The Blanket

Every Man Has a Choice

Victor Barker • 2 February 2004

Mr O Ruairc’s “response to Victor Barker” rushes to a number of conclusions particularly about my own position which I would ask him to reconsider.

It is a shame that neither he nor Anthony McIntyre (for whom I have the greatest respect) have been able to meet with me for a personal discussion about the issues surrounding the Omagh Bomb.

“I had in mind the fact that given the hostility of both Mr Mooney and Mr Barker to Real Republicans the book could have been a long hysterical attack against the Real IRA and the 32 CSM” is simply not true.I bear absolutely no such hostility to any Republican for it has always been my personal opinion that for geographical reasons alone, Ireland would best take its place in modern day Europe as an undivided nation.

My hostility is to Real Republican Terrorists who refuse to tread the path of democracy and who seek to further their political arguments by senseless acts of violence – and in the process murder innocent men women and children who have nothing to do with their so called “armed struggle”. If Mr O Ruairc had to live with the pictures of my son’s body lying in a mortuary at the age of twelve which haunt my family and myself on a day to day basis he would realise that this is the real “political critique” of that “political movement” which he seems unable to grasp.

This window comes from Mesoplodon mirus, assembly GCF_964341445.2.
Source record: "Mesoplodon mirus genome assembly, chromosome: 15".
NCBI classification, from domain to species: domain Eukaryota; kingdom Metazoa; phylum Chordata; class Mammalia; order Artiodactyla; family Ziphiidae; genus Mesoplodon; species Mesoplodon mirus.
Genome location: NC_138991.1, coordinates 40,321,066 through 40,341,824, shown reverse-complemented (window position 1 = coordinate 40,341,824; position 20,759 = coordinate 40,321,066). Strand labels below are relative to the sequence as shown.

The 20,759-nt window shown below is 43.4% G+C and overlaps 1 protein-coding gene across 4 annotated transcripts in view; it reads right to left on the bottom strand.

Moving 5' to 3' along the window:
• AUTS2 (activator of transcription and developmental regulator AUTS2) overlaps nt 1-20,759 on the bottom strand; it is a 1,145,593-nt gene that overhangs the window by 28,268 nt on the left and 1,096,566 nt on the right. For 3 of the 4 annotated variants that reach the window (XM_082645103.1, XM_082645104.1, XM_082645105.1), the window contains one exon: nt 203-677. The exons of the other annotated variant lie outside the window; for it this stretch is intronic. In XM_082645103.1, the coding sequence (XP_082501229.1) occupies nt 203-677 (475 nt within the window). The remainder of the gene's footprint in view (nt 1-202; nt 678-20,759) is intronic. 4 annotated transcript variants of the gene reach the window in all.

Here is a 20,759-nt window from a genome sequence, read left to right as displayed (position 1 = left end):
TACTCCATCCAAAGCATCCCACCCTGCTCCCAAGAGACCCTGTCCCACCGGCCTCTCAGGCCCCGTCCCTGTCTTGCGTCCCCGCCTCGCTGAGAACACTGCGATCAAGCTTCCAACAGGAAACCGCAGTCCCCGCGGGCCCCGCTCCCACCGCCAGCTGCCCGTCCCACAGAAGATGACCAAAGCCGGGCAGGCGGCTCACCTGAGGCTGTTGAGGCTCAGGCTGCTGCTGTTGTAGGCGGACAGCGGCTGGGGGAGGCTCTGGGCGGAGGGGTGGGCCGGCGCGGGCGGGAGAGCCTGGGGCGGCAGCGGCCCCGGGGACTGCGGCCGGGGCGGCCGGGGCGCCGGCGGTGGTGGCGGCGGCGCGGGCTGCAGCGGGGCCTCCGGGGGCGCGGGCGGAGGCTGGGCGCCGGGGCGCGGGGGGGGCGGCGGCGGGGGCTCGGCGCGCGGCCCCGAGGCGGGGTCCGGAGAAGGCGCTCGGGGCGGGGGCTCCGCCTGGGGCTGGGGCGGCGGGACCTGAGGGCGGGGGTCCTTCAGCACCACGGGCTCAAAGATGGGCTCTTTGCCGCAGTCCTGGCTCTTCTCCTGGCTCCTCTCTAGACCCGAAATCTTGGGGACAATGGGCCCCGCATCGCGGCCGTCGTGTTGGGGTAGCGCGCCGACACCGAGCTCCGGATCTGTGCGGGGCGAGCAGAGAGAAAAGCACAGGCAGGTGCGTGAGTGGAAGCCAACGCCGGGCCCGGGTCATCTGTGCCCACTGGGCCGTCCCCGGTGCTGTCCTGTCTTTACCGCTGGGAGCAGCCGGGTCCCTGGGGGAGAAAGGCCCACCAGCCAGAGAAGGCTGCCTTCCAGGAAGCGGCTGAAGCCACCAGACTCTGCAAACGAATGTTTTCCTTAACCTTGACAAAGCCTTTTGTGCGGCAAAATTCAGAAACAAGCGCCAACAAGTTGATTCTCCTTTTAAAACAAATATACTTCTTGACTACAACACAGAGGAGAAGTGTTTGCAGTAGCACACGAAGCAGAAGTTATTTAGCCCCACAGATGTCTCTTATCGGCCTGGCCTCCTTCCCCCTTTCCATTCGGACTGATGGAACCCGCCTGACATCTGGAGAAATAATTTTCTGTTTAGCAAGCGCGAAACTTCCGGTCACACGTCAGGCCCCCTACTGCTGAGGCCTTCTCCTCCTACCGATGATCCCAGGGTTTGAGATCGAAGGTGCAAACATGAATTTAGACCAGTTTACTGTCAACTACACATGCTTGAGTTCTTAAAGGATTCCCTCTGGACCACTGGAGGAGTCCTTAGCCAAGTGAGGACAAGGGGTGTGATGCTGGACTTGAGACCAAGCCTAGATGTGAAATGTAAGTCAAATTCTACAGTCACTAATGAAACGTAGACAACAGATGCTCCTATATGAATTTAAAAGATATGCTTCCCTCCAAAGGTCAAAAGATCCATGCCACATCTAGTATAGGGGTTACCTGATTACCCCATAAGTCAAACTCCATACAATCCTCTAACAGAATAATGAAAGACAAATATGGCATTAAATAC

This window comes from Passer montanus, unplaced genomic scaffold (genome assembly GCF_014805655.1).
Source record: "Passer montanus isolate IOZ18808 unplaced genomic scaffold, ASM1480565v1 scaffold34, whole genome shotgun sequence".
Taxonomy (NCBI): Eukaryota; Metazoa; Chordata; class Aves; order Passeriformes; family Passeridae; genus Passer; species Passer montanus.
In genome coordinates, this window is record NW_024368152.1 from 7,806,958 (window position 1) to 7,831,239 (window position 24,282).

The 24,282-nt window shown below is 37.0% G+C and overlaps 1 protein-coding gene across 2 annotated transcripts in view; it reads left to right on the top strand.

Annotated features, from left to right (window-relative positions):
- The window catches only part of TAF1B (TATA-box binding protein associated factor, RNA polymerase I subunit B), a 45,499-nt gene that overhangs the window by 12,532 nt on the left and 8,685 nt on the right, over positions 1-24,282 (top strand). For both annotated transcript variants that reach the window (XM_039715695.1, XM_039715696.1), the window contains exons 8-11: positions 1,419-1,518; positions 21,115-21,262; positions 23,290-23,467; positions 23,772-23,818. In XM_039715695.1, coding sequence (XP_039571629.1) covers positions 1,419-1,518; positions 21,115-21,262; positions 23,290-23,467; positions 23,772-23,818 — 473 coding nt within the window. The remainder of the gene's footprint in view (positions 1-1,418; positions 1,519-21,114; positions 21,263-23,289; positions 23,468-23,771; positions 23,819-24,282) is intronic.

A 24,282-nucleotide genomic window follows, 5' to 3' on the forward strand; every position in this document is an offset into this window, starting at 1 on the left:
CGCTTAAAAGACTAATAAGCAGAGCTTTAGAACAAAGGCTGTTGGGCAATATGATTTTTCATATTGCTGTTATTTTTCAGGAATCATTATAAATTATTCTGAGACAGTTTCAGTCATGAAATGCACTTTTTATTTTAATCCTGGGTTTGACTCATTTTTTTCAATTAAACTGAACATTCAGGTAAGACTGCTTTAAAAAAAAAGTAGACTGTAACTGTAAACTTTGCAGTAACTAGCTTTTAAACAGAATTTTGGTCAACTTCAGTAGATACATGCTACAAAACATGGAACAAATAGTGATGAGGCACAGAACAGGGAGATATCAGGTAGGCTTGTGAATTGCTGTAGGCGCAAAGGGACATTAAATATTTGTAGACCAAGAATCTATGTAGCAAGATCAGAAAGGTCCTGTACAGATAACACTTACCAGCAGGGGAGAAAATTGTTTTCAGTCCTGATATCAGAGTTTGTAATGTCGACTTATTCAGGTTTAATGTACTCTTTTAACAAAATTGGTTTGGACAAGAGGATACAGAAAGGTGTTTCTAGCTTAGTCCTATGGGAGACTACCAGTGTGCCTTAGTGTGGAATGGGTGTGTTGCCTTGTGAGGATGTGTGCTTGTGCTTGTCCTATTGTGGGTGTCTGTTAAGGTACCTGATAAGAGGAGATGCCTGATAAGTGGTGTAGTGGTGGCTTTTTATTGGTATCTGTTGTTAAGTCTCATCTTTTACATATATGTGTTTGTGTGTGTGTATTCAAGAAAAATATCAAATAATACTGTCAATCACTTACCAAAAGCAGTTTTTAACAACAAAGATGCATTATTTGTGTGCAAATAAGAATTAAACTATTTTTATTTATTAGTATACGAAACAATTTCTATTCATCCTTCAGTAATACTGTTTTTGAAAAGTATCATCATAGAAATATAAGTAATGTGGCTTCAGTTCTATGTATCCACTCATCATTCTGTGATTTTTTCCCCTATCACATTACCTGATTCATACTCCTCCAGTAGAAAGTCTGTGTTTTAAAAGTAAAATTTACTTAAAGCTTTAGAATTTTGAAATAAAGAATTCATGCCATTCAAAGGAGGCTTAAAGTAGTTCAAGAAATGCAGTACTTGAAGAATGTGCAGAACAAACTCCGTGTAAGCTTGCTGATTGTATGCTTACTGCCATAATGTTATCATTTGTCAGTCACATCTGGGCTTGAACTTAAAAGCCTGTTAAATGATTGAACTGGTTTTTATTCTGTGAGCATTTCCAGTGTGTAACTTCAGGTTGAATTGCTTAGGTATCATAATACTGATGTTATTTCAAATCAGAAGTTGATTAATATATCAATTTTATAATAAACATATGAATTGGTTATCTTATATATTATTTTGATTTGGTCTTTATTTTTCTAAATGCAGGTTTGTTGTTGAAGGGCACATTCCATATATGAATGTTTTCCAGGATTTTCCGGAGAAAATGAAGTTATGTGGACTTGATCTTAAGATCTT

Like many Republicans and Loyalists Mr O Ruairc’s discussion of particular classes of victims is also selective. He carefully pursues the position of the Dublin and Monaghan Bombings and acts of “State Terrorism” (inter alia Bloody Sunday) without referring to the numerous victims of Provisional IRA and other Republican Terrorists,and the thousands of families that have suffered as result. Enniskillen and the Brighton Bomb immediately spring to mind.

Perpetrators of such atrocities may regard themselves as “victims” but I do not. Every man has a choice to make between political persuasion and protest (even dissent) and violence – the men of violence are rightly those who deserve my condemnation and the condemnation of the vast majority of the people of Ireland who place the dignity of human life before political objectives.

When I met representatives of the 32 CSM I put forward this point of view – I suggest that if you have any doubts about my willingness to try to understand differences in a constructive manner then you speak to those present at that meeting. I would expect that your article would not have then been so condescending and from my point of view almost insulting.



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